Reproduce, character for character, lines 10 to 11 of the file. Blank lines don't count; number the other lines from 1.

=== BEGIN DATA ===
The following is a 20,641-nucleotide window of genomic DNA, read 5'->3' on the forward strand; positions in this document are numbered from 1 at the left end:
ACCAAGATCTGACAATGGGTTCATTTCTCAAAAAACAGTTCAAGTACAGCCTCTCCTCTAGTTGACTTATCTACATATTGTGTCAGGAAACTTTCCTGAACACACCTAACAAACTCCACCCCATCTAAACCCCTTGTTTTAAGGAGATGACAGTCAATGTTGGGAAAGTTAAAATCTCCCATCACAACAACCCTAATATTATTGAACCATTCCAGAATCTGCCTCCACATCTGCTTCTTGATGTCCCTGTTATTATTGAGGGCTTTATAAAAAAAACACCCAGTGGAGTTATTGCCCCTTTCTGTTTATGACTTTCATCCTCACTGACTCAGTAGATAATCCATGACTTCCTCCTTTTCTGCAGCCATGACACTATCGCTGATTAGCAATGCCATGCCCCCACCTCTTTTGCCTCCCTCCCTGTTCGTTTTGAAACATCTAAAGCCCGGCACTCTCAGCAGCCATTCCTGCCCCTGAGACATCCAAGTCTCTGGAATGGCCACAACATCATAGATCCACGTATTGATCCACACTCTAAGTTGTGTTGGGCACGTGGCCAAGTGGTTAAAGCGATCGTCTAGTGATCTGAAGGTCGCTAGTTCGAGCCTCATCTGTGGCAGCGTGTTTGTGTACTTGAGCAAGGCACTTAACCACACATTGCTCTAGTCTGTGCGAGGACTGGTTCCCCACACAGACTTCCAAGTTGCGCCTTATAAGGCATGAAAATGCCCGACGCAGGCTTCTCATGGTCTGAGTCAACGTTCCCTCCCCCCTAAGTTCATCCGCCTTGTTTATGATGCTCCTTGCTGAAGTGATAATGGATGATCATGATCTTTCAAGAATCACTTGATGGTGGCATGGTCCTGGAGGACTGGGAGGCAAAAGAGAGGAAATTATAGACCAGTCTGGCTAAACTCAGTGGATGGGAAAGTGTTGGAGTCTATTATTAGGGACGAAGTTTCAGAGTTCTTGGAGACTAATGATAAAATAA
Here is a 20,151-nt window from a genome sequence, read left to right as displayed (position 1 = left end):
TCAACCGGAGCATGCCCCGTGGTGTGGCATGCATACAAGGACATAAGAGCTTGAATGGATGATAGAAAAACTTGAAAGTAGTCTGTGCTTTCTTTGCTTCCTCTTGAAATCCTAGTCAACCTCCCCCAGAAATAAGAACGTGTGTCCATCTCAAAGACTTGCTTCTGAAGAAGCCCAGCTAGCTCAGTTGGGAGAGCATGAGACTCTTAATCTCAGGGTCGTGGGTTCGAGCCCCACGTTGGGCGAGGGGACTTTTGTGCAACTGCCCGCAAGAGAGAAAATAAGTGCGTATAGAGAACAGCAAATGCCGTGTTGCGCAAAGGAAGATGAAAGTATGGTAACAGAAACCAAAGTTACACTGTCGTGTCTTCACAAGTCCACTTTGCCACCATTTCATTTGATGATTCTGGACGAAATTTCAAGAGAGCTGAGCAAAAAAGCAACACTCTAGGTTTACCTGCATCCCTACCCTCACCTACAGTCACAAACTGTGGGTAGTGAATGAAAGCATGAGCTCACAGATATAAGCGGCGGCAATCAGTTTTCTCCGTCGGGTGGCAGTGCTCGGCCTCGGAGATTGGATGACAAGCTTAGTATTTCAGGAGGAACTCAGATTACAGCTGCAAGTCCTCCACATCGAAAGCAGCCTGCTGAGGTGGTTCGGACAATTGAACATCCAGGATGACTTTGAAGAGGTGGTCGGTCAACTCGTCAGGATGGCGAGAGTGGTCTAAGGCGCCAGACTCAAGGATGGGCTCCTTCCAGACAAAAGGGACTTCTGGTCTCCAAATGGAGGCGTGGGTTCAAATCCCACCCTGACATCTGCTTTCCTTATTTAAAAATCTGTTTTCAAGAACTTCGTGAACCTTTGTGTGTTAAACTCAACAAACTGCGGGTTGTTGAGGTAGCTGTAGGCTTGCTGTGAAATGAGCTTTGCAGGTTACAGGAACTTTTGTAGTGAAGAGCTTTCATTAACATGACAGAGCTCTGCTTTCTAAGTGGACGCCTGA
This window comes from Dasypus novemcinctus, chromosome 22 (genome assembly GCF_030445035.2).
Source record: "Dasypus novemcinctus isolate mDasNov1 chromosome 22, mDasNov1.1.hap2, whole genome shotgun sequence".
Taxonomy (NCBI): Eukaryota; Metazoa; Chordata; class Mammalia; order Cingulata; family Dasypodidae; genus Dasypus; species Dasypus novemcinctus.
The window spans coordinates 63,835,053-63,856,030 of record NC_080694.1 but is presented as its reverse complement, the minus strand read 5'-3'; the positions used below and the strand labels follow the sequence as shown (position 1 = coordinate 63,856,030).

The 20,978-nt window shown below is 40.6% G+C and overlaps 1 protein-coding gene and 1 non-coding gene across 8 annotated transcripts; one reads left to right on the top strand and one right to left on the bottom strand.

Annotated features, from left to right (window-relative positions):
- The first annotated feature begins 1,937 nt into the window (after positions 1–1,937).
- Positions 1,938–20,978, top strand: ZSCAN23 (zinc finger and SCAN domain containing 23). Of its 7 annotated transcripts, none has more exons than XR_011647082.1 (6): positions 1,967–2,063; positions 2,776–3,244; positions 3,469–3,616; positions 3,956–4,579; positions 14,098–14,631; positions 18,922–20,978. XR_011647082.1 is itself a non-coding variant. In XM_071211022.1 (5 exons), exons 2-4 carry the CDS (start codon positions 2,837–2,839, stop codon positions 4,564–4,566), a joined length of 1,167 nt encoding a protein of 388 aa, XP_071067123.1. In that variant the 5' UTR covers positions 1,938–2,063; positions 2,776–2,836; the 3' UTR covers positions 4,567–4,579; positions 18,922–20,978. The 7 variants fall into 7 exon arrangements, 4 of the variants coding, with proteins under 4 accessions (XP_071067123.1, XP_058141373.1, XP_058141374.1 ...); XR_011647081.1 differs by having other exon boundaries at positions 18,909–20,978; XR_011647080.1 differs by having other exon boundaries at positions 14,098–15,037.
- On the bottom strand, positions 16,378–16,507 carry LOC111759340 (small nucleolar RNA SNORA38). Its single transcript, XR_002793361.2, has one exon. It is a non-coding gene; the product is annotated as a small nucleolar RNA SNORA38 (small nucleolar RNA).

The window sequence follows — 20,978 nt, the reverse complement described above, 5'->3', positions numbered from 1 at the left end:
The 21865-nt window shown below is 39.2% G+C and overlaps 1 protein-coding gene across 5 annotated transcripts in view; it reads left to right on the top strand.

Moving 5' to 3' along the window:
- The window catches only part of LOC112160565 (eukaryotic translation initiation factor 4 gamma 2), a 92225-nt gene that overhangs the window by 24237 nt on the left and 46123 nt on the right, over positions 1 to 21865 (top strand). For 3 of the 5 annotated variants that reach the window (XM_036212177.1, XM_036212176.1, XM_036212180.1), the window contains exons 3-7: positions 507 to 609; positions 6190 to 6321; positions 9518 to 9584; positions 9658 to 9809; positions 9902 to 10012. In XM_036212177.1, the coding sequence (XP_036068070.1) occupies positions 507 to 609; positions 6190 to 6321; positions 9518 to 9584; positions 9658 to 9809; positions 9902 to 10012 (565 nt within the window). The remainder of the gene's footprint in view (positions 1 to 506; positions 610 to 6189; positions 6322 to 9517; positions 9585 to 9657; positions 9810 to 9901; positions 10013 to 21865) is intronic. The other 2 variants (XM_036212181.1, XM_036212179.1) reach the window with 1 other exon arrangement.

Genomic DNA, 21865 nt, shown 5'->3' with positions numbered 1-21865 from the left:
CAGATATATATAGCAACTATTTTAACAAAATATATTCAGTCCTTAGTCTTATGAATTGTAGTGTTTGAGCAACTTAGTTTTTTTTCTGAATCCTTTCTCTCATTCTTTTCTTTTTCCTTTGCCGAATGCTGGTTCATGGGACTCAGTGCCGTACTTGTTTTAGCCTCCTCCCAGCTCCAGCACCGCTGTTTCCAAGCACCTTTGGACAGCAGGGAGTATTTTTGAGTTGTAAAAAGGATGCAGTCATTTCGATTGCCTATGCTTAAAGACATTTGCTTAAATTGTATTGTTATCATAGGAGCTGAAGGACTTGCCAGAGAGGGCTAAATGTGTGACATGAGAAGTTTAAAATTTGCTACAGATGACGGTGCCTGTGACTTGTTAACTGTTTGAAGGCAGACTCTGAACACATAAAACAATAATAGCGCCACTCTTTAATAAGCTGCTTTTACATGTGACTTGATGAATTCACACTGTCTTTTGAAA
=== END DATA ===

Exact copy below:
Annotated features, from left to right (window-relative positions):
- The first annotated feature begins 1,937 nt into the window (after positions 1–1,937).